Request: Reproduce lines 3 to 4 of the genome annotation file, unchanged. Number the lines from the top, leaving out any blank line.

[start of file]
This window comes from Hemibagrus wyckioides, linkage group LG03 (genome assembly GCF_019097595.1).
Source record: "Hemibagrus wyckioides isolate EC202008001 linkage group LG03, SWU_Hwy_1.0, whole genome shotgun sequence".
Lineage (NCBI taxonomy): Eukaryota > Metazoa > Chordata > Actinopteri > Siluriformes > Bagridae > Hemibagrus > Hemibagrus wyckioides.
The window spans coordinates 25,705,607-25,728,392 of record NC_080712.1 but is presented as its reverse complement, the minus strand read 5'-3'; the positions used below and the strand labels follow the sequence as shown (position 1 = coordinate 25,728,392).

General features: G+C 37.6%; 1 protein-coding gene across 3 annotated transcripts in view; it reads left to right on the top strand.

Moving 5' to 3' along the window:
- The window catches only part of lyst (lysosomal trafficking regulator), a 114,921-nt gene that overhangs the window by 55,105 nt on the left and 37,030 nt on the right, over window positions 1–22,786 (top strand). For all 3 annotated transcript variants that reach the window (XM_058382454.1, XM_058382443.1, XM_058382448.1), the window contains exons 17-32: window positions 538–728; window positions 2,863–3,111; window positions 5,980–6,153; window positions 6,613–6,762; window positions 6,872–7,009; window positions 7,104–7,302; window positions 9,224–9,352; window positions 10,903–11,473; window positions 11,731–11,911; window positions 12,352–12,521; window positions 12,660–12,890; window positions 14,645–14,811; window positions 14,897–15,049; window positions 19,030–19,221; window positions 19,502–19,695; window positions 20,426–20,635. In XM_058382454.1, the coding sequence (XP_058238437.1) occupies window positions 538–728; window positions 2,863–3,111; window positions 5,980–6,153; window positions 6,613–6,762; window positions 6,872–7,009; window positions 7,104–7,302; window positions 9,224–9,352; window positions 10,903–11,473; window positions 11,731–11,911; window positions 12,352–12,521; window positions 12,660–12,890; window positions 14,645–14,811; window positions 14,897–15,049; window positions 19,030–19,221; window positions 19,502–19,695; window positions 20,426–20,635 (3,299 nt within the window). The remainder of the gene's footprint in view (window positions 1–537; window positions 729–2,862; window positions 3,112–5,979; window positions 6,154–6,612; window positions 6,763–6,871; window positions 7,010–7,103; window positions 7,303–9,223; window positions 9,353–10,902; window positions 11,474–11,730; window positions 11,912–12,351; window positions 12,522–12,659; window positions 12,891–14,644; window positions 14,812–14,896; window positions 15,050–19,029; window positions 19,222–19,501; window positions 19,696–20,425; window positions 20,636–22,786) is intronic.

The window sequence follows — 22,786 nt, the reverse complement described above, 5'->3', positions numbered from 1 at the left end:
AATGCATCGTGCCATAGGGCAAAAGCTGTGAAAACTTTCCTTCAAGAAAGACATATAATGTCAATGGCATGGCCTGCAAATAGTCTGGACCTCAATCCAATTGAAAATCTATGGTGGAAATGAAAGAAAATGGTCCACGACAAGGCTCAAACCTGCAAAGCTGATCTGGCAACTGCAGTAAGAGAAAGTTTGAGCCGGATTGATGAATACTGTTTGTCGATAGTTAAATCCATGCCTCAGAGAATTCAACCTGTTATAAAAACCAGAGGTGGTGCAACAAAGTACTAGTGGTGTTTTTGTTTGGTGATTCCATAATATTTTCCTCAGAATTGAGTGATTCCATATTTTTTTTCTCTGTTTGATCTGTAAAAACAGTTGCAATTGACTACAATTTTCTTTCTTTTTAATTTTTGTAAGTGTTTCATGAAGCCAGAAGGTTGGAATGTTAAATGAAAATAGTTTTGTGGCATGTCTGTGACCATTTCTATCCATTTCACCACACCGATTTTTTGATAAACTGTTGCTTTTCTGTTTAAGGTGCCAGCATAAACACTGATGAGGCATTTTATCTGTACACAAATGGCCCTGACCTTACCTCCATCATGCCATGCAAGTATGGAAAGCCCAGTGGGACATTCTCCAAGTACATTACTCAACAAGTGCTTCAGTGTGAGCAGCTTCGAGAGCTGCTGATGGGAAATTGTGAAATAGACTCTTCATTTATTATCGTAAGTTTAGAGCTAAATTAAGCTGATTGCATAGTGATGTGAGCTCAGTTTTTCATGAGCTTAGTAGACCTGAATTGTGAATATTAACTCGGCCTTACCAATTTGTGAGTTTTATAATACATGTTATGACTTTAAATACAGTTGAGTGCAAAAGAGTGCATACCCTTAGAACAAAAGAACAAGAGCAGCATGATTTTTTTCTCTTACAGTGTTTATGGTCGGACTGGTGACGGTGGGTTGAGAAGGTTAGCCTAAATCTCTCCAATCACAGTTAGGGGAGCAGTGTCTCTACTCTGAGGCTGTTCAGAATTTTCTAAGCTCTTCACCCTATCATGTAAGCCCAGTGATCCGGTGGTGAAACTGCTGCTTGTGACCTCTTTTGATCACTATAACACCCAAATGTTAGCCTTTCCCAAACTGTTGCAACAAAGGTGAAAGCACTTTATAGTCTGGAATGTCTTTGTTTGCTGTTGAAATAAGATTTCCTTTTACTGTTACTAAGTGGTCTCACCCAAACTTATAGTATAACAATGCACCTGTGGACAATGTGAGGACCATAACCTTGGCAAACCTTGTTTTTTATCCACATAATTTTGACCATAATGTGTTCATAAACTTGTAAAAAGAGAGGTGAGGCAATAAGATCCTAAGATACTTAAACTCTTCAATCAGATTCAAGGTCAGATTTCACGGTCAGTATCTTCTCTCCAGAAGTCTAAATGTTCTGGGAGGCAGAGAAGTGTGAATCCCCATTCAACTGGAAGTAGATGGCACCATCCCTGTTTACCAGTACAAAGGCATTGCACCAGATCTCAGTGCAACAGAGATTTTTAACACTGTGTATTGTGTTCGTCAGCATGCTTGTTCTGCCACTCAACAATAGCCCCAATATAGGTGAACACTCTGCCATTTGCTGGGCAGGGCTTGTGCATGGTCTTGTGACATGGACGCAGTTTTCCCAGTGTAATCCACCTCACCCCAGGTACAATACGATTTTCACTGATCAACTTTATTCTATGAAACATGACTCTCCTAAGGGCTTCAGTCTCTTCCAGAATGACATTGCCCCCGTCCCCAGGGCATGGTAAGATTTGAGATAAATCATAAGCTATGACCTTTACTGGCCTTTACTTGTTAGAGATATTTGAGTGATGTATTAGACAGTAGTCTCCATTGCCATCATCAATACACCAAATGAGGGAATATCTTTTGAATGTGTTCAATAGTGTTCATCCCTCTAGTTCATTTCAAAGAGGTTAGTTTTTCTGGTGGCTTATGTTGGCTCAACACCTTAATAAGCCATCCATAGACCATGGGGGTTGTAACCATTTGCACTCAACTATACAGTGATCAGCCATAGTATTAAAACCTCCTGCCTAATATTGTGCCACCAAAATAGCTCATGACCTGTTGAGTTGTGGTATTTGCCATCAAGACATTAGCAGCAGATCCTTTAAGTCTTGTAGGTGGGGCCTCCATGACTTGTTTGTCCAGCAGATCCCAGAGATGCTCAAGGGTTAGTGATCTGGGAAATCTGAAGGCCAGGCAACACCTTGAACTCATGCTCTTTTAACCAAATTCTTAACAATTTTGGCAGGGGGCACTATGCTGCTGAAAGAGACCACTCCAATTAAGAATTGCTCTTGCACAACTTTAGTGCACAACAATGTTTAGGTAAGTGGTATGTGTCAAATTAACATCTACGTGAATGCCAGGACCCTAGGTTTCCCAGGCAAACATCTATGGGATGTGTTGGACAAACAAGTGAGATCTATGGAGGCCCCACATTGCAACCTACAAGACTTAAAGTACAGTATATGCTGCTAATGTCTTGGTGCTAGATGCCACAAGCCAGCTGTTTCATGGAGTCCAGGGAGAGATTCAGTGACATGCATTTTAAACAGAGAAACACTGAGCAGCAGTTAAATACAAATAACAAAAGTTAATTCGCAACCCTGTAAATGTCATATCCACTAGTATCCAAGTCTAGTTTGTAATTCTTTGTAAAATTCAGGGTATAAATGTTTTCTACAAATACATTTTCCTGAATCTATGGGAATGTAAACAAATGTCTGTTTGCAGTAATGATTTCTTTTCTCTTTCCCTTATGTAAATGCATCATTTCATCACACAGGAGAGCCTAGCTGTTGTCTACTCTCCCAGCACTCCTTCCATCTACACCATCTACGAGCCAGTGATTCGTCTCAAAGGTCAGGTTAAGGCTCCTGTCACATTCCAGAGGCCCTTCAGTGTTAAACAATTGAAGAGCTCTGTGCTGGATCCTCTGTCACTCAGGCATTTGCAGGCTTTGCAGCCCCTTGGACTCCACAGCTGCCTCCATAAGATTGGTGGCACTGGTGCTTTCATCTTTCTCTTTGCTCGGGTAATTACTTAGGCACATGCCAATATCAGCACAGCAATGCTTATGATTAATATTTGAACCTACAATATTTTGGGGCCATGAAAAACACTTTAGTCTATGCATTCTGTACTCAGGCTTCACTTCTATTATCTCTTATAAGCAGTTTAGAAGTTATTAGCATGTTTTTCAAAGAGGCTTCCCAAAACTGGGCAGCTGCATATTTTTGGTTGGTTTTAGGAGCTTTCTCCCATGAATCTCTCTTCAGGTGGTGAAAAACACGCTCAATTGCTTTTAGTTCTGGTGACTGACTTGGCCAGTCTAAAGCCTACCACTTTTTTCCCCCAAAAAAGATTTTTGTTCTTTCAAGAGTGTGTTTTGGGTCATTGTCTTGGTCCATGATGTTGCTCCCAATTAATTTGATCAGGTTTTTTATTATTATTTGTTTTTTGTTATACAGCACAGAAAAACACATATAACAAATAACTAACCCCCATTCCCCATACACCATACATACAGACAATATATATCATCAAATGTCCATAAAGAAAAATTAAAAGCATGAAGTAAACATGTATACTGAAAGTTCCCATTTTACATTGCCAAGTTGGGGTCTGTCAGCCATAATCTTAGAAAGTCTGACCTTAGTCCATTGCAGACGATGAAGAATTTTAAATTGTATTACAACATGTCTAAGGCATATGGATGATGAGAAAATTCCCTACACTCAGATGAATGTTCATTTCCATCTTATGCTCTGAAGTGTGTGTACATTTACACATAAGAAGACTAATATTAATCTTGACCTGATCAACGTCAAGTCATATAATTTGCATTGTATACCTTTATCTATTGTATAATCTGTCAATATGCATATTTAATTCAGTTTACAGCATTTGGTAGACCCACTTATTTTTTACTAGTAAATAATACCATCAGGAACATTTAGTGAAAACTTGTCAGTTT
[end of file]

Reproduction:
Lineage (NCBI taxonomy): Eukaryota > Metazoa > Chordata > Actinopteri > Siluriformes > Bagridae > Hemibagrus > Hemibagrus wyckioides.
The window spans coordinates 25,705,607-25,728,392 of record NC_080712.1 but is presented as its reverse complement, the minus strand read 5'-3'; the positions used below and the strand labels follow the sequence as shown (position 1 = coordinate 25,728,392).